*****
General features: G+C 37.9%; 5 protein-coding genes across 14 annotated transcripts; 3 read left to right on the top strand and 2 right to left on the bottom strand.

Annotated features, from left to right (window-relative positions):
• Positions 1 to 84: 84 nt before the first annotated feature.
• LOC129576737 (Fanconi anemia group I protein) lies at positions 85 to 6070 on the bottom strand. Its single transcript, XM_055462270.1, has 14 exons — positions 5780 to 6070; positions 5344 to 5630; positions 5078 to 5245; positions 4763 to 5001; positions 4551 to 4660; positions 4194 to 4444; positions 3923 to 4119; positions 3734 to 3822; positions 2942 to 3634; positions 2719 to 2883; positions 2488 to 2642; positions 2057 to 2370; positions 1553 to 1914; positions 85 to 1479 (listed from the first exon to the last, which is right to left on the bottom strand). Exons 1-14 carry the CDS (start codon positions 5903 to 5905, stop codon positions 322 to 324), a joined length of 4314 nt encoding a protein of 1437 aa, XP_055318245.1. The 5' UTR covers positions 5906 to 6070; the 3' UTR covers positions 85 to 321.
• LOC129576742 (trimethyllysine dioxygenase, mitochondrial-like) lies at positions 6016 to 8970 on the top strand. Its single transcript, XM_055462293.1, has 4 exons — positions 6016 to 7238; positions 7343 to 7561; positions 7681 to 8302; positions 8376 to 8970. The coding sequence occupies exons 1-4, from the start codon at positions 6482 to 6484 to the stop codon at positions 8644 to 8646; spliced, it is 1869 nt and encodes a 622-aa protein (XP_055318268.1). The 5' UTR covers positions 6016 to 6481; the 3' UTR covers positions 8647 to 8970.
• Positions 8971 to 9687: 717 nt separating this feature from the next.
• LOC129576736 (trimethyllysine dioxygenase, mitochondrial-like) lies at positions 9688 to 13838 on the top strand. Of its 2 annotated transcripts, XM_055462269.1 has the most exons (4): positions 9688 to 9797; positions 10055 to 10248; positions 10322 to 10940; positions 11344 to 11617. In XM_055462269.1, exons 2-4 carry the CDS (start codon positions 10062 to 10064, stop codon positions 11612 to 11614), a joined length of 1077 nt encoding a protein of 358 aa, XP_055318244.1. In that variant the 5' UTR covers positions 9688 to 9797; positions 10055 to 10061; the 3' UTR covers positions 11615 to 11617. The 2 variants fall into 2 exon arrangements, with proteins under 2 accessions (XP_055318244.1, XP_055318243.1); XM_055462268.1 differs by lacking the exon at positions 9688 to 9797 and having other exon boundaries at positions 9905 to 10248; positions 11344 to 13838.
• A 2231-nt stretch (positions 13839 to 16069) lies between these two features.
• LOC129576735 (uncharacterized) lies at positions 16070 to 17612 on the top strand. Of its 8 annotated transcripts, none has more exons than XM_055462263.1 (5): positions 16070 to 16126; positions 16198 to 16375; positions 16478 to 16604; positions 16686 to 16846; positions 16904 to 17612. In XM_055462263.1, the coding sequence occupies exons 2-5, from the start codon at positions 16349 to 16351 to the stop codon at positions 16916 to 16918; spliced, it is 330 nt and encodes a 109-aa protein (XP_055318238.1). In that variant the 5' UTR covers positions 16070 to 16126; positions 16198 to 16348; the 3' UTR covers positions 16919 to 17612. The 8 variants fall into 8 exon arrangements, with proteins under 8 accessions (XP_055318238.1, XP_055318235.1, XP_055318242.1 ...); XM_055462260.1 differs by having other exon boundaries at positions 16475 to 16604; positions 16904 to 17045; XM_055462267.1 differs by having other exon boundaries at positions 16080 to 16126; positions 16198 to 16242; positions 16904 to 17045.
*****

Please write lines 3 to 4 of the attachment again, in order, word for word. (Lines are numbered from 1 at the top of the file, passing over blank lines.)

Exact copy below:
• Positions 1 to 84: 84 nt before the first annotated feature.
• LOC129576737 (Fanconi anemia group I protein) lies at positions 85 to 6070 on the bottom strand. Its single transcript, XM_055462270.1, has 14 exons — positions 5780 to 6070; positions 5344 to 5630; positions 5078 to 5245; positions 4763 to 5001; positions 4551 to 4660; positions 4194 to 4444; positions 3923 to 4119; positions 3734 to 3822; positions 2942 to 3634; positions 2719 to 2883; positions 2488 to 2642; positions 2057 to 2370; positions 1553 to 1914; positions 85 to 1479 (listed from the first exon to the last, which is right to left on the bottom strand). Exons 1-14 carry the CDS (start codon positions 5903 to 5905, stop codon positions 322 to 324), a joined length of 4314 nt encoding a protein of 1437 aa, XP_055318245.1. The 5' UTR covers positions 5906 to 6070; the 3' UTR covers positions 85 to 321.